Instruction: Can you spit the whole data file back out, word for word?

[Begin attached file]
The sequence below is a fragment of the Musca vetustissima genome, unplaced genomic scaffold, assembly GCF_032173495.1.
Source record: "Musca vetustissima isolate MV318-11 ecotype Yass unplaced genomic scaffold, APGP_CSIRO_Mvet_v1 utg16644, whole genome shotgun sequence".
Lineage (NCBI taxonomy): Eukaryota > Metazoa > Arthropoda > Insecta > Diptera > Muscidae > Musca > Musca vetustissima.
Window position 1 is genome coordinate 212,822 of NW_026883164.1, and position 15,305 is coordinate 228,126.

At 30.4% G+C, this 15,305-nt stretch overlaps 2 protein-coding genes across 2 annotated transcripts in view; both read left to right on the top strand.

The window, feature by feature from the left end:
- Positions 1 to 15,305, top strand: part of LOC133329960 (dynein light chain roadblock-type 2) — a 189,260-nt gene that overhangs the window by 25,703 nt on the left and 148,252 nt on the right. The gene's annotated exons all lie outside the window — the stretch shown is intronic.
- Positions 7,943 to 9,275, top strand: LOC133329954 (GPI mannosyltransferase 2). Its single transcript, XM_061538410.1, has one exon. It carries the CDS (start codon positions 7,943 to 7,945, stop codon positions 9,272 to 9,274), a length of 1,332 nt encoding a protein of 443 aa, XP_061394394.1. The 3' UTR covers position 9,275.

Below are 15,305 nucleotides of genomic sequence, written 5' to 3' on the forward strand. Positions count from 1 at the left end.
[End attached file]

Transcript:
The sequence below is a fragment of the Musca vetustissima genome, unplaced genomic scaffold, assembly GCF_032173495.1.
Source record: "Musca vetustissima isolate MV318-11 ecotype Yass unplaced genomic scaffold, APGP_CSIRO_Mvet_v1 utg16644, whole genome shotgun sequence".
Lineage (NCBI taxonomy): Eukaryota > Metazoa > Arthropoda > Insecta > Diptera > Muscidae > Musca > Musca vetustissima.
Window position 1 is genome coordinate 212,822 of NW_026883164.1, and position 15,305 is coordinate 228,126.

At 30.4% G+C, this 15,305-nt stretch overlaps 2 protein-coding genes across 2 annotated transcripts in view; both read left to right on the top strand.

The window, feature by feature from the left end:
- Positions 1 to 15,305, top strand: part of LOC133329960 (dynein light chain roadblock-type 2) — a 189,260-nt gene that overhangs the window by 25,703 nt on the left and 148,252 nt on the right. The gene's annotated exons all lie outside the window — the stretch shown is intronic.
- Positions 7,943 to 9,275, top strand: LOC133329954 (GPI mannosyltransferase 2). Its single transcript, XM_061538410.1, has one exon. It carries the CDS (start codon positions 7,943 to 7,945, stop codon positions 9,272 to 9,274), a length of 1,332 nt encoding a protein of 443 aa, XP_061394394.1. The 3' UTR covers position 9,275.

Below are 15,305 nucleotides of genomic sequence, written 5' to 3' on the forward strand. Positions count from 1 at the left end.